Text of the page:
Ohio Legislature Passes Self-Defense Gun Bill Over Kasich's Objections
The Ohio General Assembly has voted to override Gov. John Kasich’s veto on, HB 228, a bill that would revamp the way the state handles self-defense cases in court.
The law shifts the burden of proof in self-defense cases from the defense to the prosecution. It had strong support from pro-gun groups, who said this would put Ohio in step with every other state in the country.
On Thursday, the Ohio House and Ohio Senate each voted with a two-thirds majority to overturn Kasich's veto.
Buckeye Firearms Association President Jim Irvine said shifting the burden ensures that someone is "innocent until proven guilty… one of the pillars of our nation's legal system.”
In his veto message, Kasich said the legislature should’ve considered his “red flag law” proposal, which allows courts to take guns away from people who pose a threat to themselves or others.
“It’s hard for me to know what his reason is for doing anything,” Irvine says. “They’re two completely unrelated concepts and ideas. So why you would veto ‘Bill A’ because they didn’t pass ‘Bill Three’ makes no sense to me.”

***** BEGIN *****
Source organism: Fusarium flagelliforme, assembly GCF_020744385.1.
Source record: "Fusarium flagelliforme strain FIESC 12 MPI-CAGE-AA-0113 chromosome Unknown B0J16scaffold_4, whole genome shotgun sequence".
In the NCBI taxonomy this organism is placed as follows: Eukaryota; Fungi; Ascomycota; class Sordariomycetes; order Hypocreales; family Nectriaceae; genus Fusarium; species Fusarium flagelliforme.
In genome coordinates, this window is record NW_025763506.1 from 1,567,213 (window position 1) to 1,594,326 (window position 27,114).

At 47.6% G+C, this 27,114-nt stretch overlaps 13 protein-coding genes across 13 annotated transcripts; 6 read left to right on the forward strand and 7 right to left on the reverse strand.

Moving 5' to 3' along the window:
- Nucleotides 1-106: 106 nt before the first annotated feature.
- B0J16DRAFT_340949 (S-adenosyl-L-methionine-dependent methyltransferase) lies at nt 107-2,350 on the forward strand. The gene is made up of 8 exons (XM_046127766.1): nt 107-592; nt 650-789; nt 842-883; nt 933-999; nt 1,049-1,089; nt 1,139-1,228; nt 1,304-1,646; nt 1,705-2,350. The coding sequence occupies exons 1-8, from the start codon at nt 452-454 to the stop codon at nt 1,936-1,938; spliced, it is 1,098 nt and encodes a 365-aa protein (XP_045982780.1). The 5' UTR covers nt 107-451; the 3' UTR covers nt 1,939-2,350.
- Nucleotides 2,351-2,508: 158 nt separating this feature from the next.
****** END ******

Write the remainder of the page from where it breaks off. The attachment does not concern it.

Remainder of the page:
While the majority of Kasich’s veto message was spent discussing his “common sense” gun regulations, he also objected to the bill’s language on municipalities.
“A provision in this bill to restrict the rights of local governments to enact any policies concerning firearms further erodes Ohio’s long-established policies that guarantee local governments substantial sovereignty under the legal principle known as ‘home rule,’” Kasich wrote.
The bill was originally dubbed the “Stand Your Ground” bill because it would have eliminated the “duty to retreat” provision in Ohio law when someone finds themselves in a life-threatening situation.
“Stand Your Ground” has been met with vocal opposition around the country, as critics say it would only make it easier for someone to use lethal force if they claim it was out of self-defense.
In December, a Senate committee took the “Stand Your Ground” language out of the bill.